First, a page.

She did not expect it, though! Such an attentive, kind, and self-denying lover, as her husband had been, would never change into a morose brute, who could allow his wife to climb over an awkward stile without help, and scold her for her clumsiness.
Reader, not many months ago, we saw poor Mary, prematurely gray and time-stricken. For years she has been living apart from her husband, her children scattered abroad in the world, and she is sad and solitary. And thus it was: He, the trusted one, tired of being the fond lover of the picture, soon began to show himself the husband. She, the confiding one, stunned by some instances of neglect, reproached and taunted him. He resented these reproaches as unjust, and to prove them so, redoubled his inattentiveness to her, absented himself from home, and bestowed his attentions elsewhere. She copied his example, and by way of punishment in kind, lavished her smiles and kindnesses in other quarters. He — but why go on?
Years — sad years of crimination and recrimination, of provocation, and bitter reproaches, and suspicion, and mutual jealousy, and dislike, and hatred, wore away. At length they parted. What became of the pair of pictures, we often wonder.
The greatest security of all against jealousy in a wife is to show, to prove by your acts, by your words also — but more especially by your acts, that you prefer her to all the world; and I know of no act that is, in this respect, equal to spending in her company every moment of your leisure time. Everybody knows, and young wives better than anybody else, that people, who can choose, will be where they like best to be, and that they will be along with those whose company they like best. The matter is very plain; and I do beseech you to bear it in mind. Nor do I see the use, or sense, of keeping a great deal of company as it is called. What company can a man and woman want more than their two selves, and their children, if they have any? If here is not company enough, it is but a sad affair. This hankering after company proves, clearly proves, that you want something beyond the society of your wife; and that she is sure to feel most acutely; the bare fact contains an imputation against her, and it is pretty sure to lay the foundation of jealousy, or of something still worse.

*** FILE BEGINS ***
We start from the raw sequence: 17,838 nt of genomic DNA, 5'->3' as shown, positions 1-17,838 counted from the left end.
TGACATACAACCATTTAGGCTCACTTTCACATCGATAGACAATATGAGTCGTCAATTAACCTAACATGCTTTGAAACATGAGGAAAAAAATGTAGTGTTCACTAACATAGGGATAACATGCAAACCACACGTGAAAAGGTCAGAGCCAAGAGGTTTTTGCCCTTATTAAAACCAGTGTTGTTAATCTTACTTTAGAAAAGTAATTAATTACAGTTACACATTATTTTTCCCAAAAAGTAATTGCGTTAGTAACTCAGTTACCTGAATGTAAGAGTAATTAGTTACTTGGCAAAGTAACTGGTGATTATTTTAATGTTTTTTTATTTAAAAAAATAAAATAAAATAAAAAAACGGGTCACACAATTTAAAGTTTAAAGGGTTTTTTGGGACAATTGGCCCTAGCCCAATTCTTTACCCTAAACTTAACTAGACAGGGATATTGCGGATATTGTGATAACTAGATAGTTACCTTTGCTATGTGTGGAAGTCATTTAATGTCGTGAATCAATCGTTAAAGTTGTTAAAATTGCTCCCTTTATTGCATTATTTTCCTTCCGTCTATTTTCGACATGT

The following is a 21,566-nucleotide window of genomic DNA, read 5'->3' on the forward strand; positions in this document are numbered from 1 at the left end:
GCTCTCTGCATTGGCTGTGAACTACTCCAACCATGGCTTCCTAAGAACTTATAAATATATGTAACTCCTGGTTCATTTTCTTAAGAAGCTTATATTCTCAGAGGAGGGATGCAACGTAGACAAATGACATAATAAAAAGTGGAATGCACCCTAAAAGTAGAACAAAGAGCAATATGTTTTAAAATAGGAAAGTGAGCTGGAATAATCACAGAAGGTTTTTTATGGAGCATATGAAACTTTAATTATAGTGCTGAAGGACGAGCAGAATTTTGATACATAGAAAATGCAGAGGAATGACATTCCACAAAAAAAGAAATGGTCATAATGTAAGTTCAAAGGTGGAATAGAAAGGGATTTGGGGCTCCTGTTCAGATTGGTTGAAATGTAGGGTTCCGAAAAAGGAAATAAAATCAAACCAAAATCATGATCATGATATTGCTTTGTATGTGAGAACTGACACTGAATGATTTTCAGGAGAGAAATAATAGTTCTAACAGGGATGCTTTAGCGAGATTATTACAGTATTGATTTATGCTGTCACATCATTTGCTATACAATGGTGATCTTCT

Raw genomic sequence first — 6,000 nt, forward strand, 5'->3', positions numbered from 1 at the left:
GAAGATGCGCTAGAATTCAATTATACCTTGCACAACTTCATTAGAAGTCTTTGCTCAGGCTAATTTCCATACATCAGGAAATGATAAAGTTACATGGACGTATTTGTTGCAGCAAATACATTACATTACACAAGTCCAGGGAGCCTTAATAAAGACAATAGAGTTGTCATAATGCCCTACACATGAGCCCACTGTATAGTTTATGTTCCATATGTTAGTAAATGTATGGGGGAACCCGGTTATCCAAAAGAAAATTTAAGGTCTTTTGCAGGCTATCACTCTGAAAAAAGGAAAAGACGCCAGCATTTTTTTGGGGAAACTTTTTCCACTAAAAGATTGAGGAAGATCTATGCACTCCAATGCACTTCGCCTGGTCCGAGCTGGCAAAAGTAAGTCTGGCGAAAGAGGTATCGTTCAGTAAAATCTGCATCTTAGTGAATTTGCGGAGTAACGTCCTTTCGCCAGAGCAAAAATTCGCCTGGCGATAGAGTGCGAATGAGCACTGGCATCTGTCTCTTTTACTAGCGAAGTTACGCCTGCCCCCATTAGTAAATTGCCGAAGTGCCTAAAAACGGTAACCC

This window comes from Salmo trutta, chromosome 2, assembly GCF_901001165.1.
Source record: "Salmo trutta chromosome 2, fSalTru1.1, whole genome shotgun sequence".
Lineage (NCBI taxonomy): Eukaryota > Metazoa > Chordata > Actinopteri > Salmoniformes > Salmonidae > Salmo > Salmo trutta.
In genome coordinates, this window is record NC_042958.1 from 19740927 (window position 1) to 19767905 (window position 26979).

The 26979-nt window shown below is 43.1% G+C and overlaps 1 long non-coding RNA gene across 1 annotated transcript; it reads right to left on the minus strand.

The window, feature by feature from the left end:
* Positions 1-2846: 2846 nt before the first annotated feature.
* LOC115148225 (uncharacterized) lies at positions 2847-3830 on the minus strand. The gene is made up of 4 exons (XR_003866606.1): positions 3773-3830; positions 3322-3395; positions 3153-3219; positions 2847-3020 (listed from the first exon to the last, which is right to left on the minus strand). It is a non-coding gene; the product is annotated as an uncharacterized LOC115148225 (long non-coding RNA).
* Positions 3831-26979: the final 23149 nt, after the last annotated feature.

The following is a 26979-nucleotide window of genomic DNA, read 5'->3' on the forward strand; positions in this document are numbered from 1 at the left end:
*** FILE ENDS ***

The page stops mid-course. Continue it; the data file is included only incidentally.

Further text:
Addressed, as these sentiments are, to the husband, they are equally applicable to the wife; and on the part of domestic happiness, we urge upon all our readers, to prove their constancy of attachment, by mutual kind offices and delicate attentions, in health and in sickness, in joy and in sorrow; by abstinence from all that may wound; and by an honest preference of home enjoyments above all other enjoyments.
But to keep alive this honest preference, there must be — in addition to other good qualifications which have heretofore passed under review:
Constant cheerfulness and good humor. A wife and mother who is perpetually fretful and peevish; who has nothing to utter to her husband when he returns from his daily occupation, whatever it may be, or to her children when they are assembled around her — but complaints of her hard lot and miserable destiny; who is always brooding over past sorrows, or anticipating future evils; does all she can, unconsciously it may be, to make her hearth desolate, and to mar forever domestic happiness.
And the husband and father who brings to that hearth a morose frown, or a gloomy brow; who silences the prattling tongue of infancy by a stern command; who allows the annoyances and cares of life to cut into his heart's core, and refuses to be comforted or charmed by the thousand endearments of her whom he has sworn to love and cherish — such a one does not deserve domestic happiness.